Getting over you not getting over me not "getting over it"

Friday, January 27, 2012

A friend of mine lost someone very close to them a couple of years ago.  It was a fairly sudden loss and the person who passed was way too young....and a parent....and a supportive spouse.  My friend went into hiding, put his life on hold, looked for answers, stopped engaging in the celebrations of life, and became very depressed.  Many months afterwards, I remember thinking.....it is time for him to re-engage in life.  It is time for him to "move on".  His loved one would want him to enjoy life!
I had NO FRAKING CLUE!  In my heart, I meant well.  I wanted to see this person happy again.  I wanted to see the people around him happy again.  I had no experience at all to tell me that grief doesn't work that way.  I just didn't know any better.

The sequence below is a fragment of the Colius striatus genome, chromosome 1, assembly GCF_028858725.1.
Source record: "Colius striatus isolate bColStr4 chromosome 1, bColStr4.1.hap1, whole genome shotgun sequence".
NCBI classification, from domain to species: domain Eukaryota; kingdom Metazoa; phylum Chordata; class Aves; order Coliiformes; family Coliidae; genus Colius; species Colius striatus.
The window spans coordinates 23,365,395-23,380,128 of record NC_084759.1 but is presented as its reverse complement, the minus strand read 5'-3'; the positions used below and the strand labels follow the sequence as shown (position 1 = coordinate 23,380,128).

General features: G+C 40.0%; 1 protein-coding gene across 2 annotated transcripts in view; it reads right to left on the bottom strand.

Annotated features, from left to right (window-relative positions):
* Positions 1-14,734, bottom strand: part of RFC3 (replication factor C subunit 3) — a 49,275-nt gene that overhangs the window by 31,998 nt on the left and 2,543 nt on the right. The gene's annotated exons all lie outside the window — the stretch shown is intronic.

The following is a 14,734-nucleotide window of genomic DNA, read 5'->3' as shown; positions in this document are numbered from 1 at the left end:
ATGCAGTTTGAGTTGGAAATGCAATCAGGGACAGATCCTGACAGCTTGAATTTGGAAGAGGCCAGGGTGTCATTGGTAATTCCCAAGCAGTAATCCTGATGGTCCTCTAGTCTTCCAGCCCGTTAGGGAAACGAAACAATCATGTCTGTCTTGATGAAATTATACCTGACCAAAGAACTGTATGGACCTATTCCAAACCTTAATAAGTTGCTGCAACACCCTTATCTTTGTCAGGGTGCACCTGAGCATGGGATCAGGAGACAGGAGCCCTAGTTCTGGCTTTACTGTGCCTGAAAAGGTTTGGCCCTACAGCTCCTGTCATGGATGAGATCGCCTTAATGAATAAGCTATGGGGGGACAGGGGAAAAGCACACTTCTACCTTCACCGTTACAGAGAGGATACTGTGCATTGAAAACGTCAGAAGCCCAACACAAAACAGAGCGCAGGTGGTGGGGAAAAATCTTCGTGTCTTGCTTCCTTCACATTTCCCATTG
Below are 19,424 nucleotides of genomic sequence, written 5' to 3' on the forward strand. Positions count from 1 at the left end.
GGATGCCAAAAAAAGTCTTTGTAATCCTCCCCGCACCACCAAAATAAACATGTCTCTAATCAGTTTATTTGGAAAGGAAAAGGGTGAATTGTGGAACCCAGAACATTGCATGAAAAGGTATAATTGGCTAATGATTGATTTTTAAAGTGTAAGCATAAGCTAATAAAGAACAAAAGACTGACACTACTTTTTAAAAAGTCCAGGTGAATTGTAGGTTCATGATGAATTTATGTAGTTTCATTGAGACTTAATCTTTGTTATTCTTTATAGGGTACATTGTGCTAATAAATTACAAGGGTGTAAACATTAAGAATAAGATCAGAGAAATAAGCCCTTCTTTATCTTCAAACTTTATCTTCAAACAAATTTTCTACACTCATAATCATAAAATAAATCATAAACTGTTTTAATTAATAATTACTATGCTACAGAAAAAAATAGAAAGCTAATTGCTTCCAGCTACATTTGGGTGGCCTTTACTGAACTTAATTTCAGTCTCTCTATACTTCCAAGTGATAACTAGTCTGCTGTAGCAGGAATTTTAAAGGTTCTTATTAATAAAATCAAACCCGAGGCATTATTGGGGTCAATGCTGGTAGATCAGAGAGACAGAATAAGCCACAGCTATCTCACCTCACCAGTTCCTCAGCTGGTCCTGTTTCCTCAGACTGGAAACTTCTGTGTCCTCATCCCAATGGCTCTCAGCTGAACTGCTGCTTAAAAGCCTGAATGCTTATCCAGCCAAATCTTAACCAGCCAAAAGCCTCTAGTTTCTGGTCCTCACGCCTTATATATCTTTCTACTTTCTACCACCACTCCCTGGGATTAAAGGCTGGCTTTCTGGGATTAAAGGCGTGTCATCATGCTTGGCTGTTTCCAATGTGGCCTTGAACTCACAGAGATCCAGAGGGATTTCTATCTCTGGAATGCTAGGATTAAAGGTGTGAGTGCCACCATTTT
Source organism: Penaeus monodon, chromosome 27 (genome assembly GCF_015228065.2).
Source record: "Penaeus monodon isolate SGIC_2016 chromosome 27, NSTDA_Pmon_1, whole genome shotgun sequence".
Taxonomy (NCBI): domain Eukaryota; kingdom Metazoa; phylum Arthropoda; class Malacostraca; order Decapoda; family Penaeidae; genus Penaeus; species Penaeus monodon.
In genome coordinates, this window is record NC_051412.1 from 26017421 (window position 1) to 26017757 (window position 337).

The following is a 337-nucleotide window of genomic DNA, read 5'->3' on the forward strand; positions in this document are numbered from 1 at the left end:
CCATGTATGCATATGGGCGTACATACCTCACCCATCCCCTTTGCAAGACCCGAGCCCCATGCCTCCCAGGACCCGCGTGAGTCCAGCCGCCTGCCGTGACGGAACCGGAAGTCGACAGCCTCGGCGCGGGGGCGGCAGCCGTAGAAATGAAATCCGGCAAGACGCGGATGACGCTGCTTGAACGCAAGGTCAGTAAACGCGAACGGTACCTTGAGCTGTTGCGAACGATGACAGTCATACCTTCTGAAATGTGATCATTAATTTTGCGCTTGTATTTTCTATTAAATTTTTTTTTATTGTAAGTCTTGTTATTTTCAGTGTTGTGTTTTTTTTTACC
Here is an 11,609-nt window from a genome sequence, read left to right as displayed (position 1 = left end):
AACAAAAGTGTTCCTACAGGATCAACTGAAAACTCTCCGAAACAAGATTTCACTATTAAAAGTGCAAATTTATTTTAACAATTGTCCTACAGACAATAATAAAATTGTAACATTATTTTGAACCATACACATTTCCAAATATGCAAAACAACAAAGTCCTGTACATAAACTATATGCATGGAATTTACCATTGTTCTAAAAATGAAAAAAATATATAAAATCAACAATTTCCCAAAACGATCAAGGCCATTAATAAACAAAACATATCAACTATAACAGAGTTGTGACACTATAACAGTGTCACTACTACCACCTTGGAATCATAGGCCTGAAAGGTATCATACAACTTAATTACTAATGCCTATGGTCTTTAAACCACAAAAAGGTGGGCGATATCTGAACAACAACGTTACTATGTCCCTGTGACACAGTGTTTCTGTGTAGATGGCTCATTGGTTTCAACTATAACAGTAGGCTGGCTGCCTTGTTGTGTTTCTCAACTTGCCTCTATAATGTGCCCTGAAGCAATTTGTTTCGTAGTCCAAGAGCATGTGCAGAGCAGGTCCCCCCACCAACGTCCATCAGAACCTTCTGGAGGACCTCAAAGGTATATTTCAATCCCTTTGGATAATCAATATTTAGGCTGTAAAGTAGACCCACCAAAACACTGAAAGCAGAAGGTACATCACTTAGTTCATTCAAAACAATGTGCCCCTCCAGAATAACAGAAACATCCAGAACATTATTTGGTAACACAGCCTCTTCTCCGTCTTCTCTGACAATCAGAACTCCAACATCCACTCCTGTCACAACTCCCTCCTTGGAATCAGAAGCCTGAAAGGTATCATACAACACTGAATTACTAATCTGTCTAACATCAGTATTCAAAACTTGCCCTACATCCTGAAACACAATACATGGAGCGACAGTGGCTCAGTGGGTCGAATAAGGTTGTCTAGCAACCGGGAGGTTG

I remind myself of that every time I hear people saying (to me directly or to others who then tell me) that Ted and I need to "snap out of it", that it is time for us to "move on".  They just have nothing in their experience at all to help them understand.  There seem to be two kinds of understanding people with respect to this situation - the people who get it because they have experienced tragic loss themselves and the people who get it because they trust that those of us who have been there are legitimately feeling authentic and "normal" feelings in response to a tragic loss.  The ones who don't get it, in my mind, believe that they know better...even though they have no experience to base that on.  I actually think it is extremely arrogant (and I admit that my feelings about my friend were based in complete ignorance).  My hope thus far has been that the ones who think they know better will begin to believe that what I am telling them (as someone who is actually experiencing the grief) is true.  That complex grief and tragic loss is not something that one gets over in six months.  If they can't learn that by trusting those of us who are going through it, I hope that they never will learn it themselves. Sadly nobody is immune from tragic loss.  It may just not have happened to you yet.  Tragedy can happen to anyone.  If it does, you can come to me to talk.  When others don't understand you, I will. What I am beginning to understand is that most of those people will not learn this....that instead, I will be the one to learn to accept the arrogance and ignorance of others.  I will learn coping mechanisms to be able to tune these people out.  They don't matter to me and my process at all.